How to harness the power of positive thinking to fight fearfulness and anxiety
by Norman Vincent Peale — Posted on Dec 11, 2008
There are two kinds of fear: normal and abnormal. Normal fear is necessary for our protection. But abnormal fear is something altogether different. It’s a crippling affliction that produces painful symptoms, such as depression, anxiety and, in some cases, physical illness.
The only fear we should have is the fear of God and doing wrong. That fear doesn’t mean being scared; rather, it’s an awe-filled respect of God and of what is right. We should walk unafraid. But that’s not easy; we have to consciously build up our faith.
1. Practice Affirmation
You may know some people who have become absolutely fearless. These are people of profound faith. "That is what I would like to be," you may say. "I’m tired of being afraid of possible catastrophes, of other people, of illness. I want to be free from fear."
The first thing you must realize is that most of the things we’re afraid of probably will never happen. One absolute and positive way to let go of your fears is to practice the form of prayer known as affirmation—not the prayer that asks for something, but the prayer that affirms. Instead of praying, "O Lord, please deliver me from fear. I’m so upset and anxious." Rather, affirm that God is already doing it, and you will let go of fear.
Believe that God loves and watches over you that He is taking care of you this very moment and, therefore, you need not be afraid.
One of the elders of Marble Collegiate Church, where Rev. Norman Vincent Peale served as pastor for over 50 years, related an experience he had in the hospital. At one point, he was gripped by fear. "But," he said, "I knew that many people were praying for me. So I began to affirm that these prayers were taking effect and that the Lord was hearing my own prayers. As I did this, all of a sudden every vestige of fear seemed to leave me. I was at peace and rest, and felt absolutely confident."
2. Stand Up to Fear
Fear can't really be avoided; it has to be met head on. If you're not willing to go to the heart of what you’re afraid of, fear will haunt you constantly. President Theodore Roosevelt once said, "I have often been afraid, but I wouldn't give in to it. I made myself act as though I was not afraid, and gradually my fear disappeared."
One example of where fear might present itself is when you’re trying something new. When a child enters a new school, or when a man or woman starts a new job, they are bound to be at least a little fearful. But, if they act with confidence and faith, fear will vanish and be replaced with a glowing sense of accomplishment.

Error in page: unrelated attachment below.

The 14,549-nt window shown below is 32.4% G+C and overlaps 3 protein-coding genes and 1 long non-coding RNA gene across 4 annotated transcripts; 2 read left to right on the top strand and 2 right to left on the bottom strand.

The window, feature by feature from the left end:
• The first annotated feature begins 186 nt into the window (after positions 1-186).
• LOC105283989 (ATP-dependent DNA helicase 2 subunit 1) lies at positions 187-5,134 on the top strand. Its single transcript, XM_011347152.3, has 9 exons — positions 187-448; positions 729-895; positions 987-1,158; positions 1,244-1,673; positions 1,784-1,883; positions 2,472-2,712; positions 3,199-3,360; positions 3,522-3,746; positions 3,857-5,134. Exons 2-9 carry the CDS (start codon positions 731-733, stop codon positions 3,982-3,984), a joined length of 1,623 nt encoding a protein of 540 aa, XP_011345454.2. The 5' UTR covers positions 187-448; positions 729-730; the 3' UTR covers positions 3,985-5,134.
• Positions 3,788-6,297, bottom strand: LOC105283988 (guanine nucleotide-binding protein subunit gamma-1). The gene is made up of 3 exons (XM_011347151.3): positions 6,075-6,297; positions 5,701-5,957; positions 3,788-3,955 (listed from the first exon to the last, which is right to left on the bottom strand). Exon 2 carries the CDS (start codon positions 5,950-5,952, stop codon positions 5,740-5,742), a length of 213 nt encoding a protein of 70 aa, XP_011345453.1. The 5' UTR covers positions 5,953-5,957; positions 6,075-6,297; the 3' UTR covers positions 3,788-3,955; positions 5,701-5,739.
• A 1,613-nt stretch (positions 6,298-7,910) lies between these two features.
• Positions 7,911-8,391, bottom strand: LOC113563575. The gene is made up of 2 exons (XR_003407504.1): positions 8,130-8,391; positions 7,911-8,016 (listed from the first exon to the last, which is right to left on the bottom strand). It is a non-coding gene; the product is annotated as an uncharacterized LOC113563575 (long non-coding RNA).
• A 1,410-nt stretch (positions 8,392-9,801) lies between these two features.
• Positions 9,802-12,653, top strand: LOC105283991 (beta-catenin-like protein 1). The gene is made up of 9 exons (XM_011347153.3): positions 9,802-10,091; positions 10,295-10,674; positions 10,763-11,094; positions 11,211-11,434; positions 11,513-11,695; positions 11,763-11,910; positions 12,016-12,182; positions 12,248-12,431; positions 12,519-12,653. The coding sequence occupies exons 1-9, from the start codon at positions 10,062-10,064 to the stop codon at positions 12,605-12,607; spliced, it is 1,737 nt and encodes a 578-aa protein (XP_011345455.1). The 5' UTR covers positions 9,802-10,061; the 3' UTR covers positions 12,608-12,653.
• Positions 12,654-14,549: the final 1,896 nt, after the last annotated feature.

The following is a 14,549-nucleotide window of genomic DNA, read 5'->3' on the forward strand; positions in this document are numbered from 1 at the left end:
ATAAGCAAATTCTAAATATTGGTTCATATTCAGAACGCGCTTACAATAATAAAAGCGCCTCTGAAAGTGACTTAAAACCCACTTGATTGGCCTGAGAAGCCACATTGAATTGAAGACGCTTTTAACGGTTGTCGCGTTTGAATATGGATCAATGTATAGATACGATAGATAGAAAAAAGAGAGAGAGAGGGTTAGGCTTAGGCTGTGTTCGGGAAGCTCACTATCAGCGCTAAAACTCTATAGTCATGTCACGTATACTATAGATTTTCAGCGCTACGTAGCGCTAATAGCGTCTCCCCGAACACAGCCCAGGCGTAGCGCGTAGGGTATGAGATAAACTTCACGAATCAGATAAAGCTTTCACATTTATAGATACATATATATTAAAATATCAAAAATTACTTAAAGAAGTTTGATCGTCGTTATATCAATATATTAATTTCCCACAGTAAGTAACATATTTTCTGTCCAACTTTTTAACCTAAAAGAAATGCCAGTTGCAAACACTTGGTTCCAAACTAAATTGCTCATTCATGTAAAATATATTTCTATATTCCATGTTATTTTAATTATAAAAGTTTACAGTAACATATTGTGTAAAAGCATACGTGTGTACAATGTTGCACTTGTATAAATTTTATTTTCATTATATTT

3. Let Fear Motivate You
Kenneth McFarland, a wonderful speaker, once told this story: A man who worked until midnight every night usually walked home. One beautiful moonlit night, he thought he would walk through the cemetery, rather than around it, because the way was considerably shorter. He did this for several nights, until the moon began to wane. By then, however, he knew the path through the cemetery, and even though it was absolutely dark, he felt he could walk through safely.
But, one night, as he walked along in the darkness, his feet suddenly went out from under him, and he found himself grabbing dirt and sliding into a newly dug grave. He tried his best to get out, but he was too short and the grave was too deep. All he could do was pull a lot of loose dirt down on himself. Being a practical man, he reasoned that the grave diggers would come back the next morning. So he pulled his coat around him, huddled into a corner of the grave and tried to sleep.
An hour later, another man came along through the cemetery. All of a sudden he too slid into the grave—at the other end—and started making futile efforts to climb out. Finally, as he stood contemplating his situation, the first man spoke up and said, "Boy, you'll never get out that way." But the second man did—like a shot!
You see, this second man (and for that matter, the first one, too) had the potential for getting out of that hole; but the potential needed motivation. This story illustrates that the potential for lifting ourselves up out of defeat is within you, within me, within everyone. It just needs a strong catalyst.
Respect God, do what is right, and you will walk unafraid.